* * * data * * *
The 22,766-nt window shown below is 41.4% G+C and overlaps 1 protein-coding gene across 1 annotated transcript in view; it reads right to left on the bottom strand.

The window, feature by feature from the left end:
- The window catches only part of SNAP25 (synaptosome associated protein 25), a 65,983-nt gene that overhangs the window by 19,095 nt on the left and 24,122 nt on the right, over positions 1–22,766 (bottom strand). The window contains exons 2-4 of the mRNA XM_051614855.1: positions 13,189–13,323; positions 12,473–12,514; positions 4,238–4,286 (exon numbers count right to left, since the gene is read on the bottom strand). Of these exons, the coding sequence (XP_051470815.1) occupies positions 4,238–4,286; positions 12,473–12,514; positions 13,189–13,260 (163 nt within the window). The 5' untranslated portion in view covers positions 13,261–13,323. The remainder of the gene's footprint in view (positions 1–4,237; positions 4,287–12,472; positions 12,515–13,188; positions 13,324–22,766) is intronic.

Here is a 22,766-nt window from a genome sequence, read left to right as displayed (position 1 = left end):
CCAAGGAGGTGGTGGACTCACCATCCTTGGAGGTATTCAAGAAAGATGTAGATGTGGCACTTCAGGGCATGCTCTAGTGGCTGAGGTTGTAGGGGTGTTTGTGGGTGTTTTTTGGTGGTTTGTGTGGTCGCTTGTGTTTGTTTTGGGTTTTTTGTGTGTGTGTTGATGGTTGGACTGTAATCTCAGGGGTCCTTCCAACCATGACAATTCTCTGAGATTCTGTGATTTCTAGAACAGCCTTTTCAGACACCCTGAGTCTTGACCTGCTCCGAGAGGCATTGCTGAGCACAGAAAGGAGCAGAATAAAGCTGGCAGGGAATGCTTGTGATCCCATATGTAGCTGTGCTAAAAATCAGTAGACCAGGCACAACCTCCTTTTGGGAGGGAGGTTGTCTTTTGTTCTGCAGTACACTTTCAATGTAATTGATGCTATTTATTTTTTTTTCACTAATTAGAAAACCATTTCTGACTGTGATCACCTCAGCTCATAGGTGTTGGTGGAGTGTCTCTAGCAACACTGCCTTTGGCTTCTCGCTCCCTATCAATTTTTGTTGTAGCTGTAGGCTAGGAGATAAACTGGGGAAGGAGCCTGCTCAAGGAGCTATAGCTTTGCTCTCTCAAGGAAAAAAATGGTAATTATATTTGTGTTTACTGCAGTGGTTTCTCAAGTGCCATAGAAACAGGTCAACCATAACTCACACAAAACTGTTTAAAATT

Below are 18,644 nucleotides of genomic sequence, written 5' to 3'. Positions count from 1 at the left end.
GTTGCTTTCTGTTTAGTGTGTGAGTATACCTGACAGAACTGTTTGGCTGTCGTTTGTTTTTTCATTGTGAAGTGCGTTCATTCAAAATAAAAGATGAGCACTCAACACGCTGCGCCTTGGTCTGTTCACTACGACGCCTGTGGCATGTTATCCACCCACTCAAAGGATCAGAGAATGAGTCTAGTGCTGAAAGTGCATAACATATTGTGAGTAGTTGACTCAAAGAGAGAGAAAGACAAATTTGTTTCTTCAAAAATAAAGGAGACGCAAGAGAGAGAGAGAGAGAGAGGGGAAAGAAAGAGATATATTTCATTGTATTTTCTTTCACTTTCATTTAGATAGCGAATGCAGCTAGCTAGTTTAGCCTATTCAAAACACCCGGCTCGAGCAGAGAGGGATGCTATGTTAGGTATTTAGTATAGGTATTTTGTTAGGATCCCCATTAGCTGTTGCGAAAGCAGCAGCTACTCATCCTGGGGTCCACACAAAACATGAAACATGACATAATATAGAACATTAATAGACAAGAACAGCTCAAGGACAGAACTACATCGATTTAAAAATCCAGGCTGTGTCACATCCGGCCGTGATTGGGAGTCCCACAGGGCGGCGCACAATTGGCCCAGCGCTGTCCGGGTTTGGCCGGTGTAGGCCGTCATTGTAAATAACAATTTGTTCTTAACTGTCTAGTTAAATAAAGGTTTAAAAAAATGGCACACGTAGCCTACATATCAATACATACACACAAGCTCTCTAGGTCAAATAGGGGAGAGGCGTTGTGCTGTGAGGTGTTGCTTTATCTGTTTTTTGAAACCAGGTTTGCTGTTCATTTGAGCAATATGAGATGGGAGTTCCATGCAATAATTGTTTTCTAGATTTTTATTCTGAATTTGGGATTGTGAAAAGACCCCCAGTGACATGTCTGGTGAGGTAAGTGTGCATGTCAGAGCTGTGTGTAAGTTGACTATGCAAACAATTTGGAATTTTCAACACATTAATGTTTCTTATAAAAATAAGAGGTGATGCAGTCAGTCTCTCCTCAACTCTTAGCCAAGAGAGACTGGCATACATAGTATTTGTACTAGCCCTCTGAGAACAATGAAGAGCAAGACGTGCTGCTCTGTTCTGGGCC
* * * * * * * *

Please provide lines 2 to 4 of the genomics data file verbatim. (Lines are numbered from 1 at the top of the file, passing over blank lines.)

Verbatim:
The window, feature by feature from the left end:
- The window catches only part of SNAP25 (synaptosome associated protein 25), a 65,983-nt gene that overhangs the window by 19,095 nt on the left and 24,122 nt on the right, over positions 1–22,766 (bottom strand). The window contains exons 2-4 of the mRNA XM_051614855.1: positions 13,189–13,323; positions 12,473–12,514; positions 4,238–4,286 (exon numbers count right to left, since the gene is read on the bottom strand). Of these exons, the coding sequence (XP_051470815.1) occupies positions 4,238–4,286; positions 12,473–12,514; positions 13,189–13,260 (163 nt within the window). The 5' untranslated portion in view covers positions 13,261–13,323. The remainder of the gene's footprint in view (positions 1–4,237; positions 4,287–12,472; positions 12,515–13,188; positions 13,324–22,766) is intronic.

Here is a 22,766-nt window from a genome sequence, read left to right as displayed (position 1 = left end):